Back to top

CAUT Bulletin Archives

June 2004

Chun Inquiry Launched

After almost a year of waiting for the University of Toronto to comply with a 2003 settlement negotiated between the university and physics professor Kin-Yip Chun, a CAUT independent committee of inquiry has decided to proceed with its investigation of the conflict.

CAUT Calls for Election Action

With a federal election set for June 28, CAUT has launched a national campaign aimed at ensuring post-secondary education is a key issue on the minds of voters.

Universities Ignore Hiring Policy

Composers across Canada are understandably upset over the hiring recently of a non-Canadian composer at the University of British Columbia's school of music, says the president of the Canadian League of Composers.

SFU Reconsiders Loan Proposal

Students at Simon Fraser University are celebrating the university's decision to back away from a controversial new private loan program.

Faculty Task Force Recommends a Fix-It Plan for New Scholars

A task force investigating faculty recruitment and retention at Canadian universities says administrators must do more to attract and retain new scholars.

Making Democracy Work for Education

With a federal election set for later this month it is critical that Canada's academic electorate gets involved. It is up to us, as academics, to ensure post-secondary education issues are a key focus in the campaign.

From Witches to Crack Moms: Women, Drug Law, and Policy

This book provides a critical feminist analysis of the impact drug law and policy have on women in the U.S. compared with women in Britain and Canada. In order to illuminate the connections between the regulation of illegal drug use in Western liberal states and non-Western states, the drug war's impact on women and indigenous peoples in Colombia is also addressed. Boyd examines how punitive drug laws lend legitimacy to other repressive practices and policies against women. Providing insight into the intersection of the war on drugs and the regulation of reproduction, this book also shows how women's drug use is gendered, class-based and racialized.

Comings and Goings: University Students in Canadian Society, 1854—1973

Comings and Goings is the first book to connect the study of student life with both the history of the Canadian university as a whole and the role of the university as a career-training institution. Looking at almost 120 years of Canadian history, Charles Levi examines the origins, activities and careers of 1,876 members of the executive of the University College Literary and Athletic Society of the University of Toronto from the inception of the College until 1973. Using an intricate quantitative analysis of data from student records and genealogical sources, Levi charts the history of students activities at University College, filling a gap in the historiography of higher education in Canada. In an era when all forms of education are being scrutinized to determine if they are fulfilling their functions, Comings and Goings shows that the Canadian university has continually adapted to the needs of society as a whole and that Canadian university students have used their educational experiences in innovative ways.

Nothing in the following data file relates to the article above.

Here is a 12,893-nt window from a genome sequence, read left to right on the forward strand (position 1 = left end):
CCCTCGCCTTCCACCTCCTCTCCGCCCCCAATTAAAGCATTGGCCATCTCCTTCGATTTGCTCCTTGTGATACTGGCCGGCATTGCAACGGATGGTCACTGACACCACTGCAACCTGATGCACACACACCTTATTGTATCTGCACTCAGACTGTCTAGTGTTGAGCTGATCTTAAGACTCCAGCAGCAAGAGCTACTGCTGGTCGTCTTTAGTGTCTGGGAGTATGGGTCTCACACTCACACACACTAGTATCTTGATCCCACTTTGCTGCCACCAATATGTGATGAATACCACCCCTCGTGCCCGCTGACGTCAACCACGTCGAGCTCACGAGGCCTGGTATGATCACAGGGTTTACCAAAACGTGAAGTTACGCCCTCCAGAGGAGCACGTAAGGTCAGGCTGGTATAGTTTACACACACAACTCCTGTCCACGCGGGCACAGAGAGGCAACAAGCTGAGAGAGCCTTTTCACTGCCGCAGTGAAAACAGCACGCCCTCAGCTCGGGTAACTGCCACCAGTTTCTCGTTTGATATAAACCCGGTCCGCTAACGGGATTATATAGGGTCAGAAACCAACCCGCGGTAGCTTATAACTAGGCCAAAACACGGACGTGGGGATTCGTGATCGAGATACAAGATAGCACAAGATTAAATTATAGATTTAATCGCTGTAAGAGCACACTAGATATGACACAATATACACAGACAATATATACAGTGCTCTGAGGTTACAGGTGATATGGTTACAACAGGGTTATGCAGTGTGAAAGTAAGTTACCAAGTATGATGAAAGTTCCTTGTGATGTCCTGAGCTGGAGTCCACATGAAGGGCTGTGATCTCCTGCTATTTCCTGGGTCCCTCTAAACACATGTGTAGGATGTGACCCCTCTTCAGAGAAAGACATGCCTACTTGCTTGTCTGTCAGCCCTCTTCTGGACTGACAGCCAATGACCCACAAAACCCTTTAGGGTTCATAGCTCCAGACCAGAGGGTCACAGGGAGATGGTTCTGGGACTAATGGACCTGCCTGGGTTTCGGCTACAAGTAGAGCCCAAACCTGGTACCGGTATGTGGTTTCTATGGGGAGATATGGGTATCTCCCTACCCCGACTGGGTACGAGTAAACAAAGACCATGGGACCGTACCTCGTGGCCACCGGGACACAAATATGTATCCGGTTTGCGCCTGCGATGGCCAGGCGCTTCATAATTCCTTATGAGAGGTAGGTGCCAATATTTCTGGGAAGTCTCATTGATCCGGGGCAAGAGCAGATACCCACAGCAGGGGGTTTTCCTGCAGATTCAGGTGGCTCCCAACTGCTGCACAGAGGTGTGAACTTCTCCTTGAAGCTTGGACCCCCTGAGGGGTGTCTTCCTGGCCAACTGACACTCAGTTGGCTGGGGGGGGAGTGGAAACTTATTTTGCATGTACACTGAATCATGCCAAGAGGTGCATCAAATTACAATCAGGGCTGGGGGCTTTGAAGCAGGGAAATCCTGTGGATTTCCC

Value Wars: The Global Market Versus the Life Economy

The slogan "Marxism is dead" was proclaimed almost immediately after the fall of the Soviet Union in 1991. Very soon after, a strange ideological inversion occurred. In place of the "inevitable victory of the proletariat" espoused by Marx, there was the "inevitable process of globalisation," a line now adopted by corporations, politicians and the media the world over. John McMurtry unravels the moral contradictions inherent in this new world order, and argues that it cannot succeed because it is based on essentially inhuman values. Connecting across a broad spectrum of issues including the Iraq and Balkan wars, the Asian and Russian meltdowns, ecological collapse, the privatisation and deregulation of public institutions, and the principles of technology, neo-classical and Marxian economics, McMurtry's compelling study lays bare the battle lines of an emerging global ethical war. Tracking social uprisings across continents from the rural landless and women's movements of the South to the workers, students and civil alliances marching in the North, the author's original "life-ground ethics" explains the unseen bonds uniting people across cultural and class divisions. Defining the clear choices available to us, and taking apart the official line of "no alternative," McMurtry offers a definitive philosophical critique of the global market paradigm and a pathbreaking manifesto for global economic reform.

Making Bad Schooling Worse

At the core of this sweeping indictment of all levels of the Ontario school system, past and present, is a comparison of the liberal education of the post-World War II welfare state era and the reforms of the Harris government. The book examines some developments in colleges and universities, but most of it relates how elementary and secondary schools went from bad to worse.

Regina Professor Wins DCS Award

Peter Hemingway, a professor of educational psychology at the University of Regina, has won CAUT's Donald C. Savage Award in recognition of his 25 years of dedication to collective bargaining in the academy.

Conference Explores Health & Safety on Canadian Campuses

CAUT's first national conference on safe and healthful working conditions confirmed the serious challenges faced by staff at Canada's universities and colleges, according to CAUT occupational health and safety officer Laura Lozanski.

Agreement Ratified at Manitoba

A new collective agreement covering faculty members at the University of Manitoba was ratified May 10. The deal, restricted to compensation issues, was reached without third party intervention.